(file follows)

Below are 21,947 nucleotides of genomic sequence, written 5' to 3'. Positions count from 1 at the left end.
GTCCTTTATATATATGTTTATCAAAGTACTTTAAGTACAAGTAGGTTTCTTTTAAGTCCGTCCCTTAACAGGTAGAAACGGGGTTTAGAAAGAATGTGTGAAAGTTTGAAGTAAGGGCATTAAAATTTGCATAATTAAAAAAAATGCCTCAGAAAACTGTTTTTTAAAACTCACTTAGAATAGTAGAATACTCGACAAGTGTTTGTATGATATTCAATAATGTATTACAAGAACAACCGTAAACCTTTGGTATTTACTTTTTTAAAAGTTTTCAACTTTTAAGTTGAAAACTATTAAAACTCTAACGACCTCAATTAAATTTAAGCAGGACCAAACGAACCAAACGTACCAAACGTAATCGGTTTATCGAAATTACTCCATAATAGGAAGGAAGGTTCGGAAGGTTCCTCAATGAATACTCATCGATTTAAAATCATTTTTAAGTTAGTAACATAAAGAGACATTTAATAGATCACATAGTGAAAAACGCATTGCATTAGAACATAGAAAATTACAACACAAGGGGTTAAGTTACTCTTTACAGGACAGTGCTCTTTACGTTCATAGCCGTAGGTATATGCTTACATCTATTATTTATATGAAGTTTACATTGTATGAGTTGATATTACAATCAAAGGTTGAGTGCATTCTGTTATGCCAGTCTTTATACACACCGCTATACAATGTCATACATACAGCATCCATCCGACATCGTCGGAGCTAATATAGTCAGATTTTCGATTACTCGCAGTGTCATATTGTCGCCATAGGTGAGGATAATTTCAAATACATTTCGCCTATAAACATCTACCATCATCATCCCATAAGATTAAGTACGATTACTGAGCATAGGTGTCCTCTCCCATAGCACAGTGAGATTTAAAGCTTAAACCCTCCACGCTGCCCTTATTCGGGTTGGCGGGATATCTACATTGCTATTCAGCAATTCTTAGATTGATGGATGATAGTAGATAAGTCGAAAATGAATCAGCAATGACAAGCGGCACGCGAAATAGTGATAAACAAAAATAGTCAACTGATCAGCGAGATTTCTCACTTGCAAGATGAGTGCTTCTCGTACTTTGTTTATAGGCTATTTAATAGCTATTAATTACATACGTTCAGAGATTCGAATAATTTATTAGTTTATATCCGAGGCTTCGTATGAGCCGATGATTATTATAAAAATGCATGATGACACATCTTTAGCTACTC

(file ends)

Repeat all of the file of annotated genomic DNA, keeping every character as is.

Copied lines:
Below are 21,947 nucleotides of genomic sequence, written 5' to 3'. Positions count from 1 at the left end.
GTCCTTTATATATATGTTTATCAAAGTACTTTAAGTACAAGTAGGTTTCTTTTAAGTCCGTCCCTTAACAGGTAGAAACGGGGTTTAGAAAGAATGTGTGAAAGTTTGAAGTAAGGGCATTAAAATTTGCATAATTAAAAAAAATGCCTCAGAAAACTGTTTTTTAAAACTCACTTAGAATAGTAGAATACTCGACAAGTGTTTGTATGATATTCAATAATGTATTACAAGAACAACCGTAAACCTTTGGTATTTACTTTTTTAAAAGTTTTCAACTTTTAAGTTGAAAACTATTAAAACTCTAACGACCTCAATTAAATTTAAGCAGGACCAAACGAACCAAACGTACCAAACGTAATCGGTTTATCGAAATTACTCCATAATAGGAAGGAAGGTTCGGAAGGTTCCTCAATGAATACTCATCGATTTAAAATCATTTTTAAGTTAGTAACATAAAGAGACATTTAATAGATCACATAGTGAAAAACGCATTGCATTAGAACATAGAAAATTACAACACAAGGGGTTAAGTTACTCTTTACAGGACAGTGCTCTTTACGTTCATAGCCGTAGGTATATGCTTACATCTATTATTTATATGAAGTTTACATTGTATGAGTTGATATTACAATCAAAGGTTGAGTGCATTCTGTTATGCCAGTCTTTATACACACCGCTATACAATGTCATACATACAGCATCCATCCGACATCGTCGGAGCTAATATAGTCAGATTTTCGATTACTCGCAGTGTCATATTGTCGCCATAGGTGAGGATAATTTCAAATACATTTCGCCTATAAACATCTACCATCATCATCCCATAAGATTAAGTACGATTACTGAGCATAGGTGTCCTCTCCCATAGCACAGTGAGATTTAAAGCTTAAACCCTCCACGCTGCCCTTATTCGGGTTGGCGGGATATCTACATTGCTATTCAGCAATTCTTAGATTGATGGATGATAGTAGATAAGTCGAAAATGAATCAGCAATGACAAGCGGCACGCGAAATAGTGATAAACAAAAATAGTCAACTGATCAGCGAGATTTCTCACTTGCAAGATGAGTGCTTCTCGTACTTTGTTTATAGGCTATTTAATAGCTATTAATTACATACGTTCAGAGATTCGAATAATTTATTAGTTTATATCCGAGGCTTCGTATGAGCCGATGATTATTATAAAAATGCATGATGACACATCTTTAGCTACTC